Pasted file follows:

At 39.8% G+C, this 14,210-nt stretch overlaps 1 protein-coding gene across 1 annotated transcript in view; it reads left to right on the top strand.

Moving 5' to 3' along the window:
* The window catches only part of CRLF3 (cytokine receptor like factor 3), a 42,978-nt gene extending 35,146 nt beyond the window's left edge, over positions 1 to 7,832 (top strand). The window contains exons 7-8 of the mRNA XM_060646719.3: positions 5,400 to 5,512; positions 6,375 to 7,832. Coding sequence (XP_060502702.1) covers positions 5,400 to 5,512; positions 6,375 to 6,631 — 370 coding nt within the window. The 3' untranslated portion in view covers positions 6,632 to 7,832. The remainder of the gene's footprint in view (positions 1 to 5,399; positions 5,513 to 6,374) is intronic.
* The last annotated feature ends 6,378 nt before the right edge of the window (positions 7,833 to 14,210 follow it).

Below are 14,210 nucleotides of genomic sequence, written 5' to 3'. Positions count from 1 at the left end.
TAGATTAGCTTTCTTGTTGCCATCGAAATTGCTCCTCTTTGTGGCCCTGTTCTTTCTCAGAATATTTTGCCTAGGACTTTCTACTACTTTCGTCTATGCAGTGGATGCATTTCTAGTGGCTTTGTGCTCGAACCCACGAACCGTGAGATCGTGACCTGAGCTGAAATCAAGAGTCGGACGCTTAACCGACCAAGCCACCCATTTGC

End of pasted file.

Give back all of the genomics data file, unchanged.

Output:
At 39.8% G+C, this 14,210-nt stretch overlaps 1 protein-coding gene across 1 annotated transcript in view; it reads left to right on the top strand.

Moving 5' to 3' along the window:
* The window catches only part of CRLF3 (cytokine receptor like factor 3), a 42,978-nt gene extending 35,146 nt beyond the window's left edge, over positions 1 to 7,832 (top strand). The window contains exons 7-8 of the mRNA XM_060646719.3: positions 5,400 to 5,512; positions 6,375 to 7,832. Coding sequence (XP_060502702.1) covers positions 5,400 to 5,512; positions 6,375 to 6,631 — 370 coding nt within the window. The 3' untranslated portion in view covers positions 6,632 to 7,832. The remainder of the gene's footprint in view (positions 1 to 5,399; positions 5,513 to 6,374) is intronic.
* The last annotated feature ends 6,378 nt before the right edge of the window (positions 7,833 to 14,210 follow it).

Below are 14,210 nucleotides of genomic sequence, written 5' to 3'. Positions count from 1 at the left end.
TAGATTAGCTTTCTTGTTGCCATCGAAATTGCTCCTCTTTGTGGCCCTGTTCTTTCTCAGAATATTTTGCCTAGGACTTTCTACTACTTTCGTCTATGCAGTGGATGCATTTCTAGTGGCTTTGTGCTCGAACCCACGAACCGTGAGATCGTGACCTGAGCTGAAATCAAGAGTCGGACGCTTAACCGACCAAGCCACCCATTTGC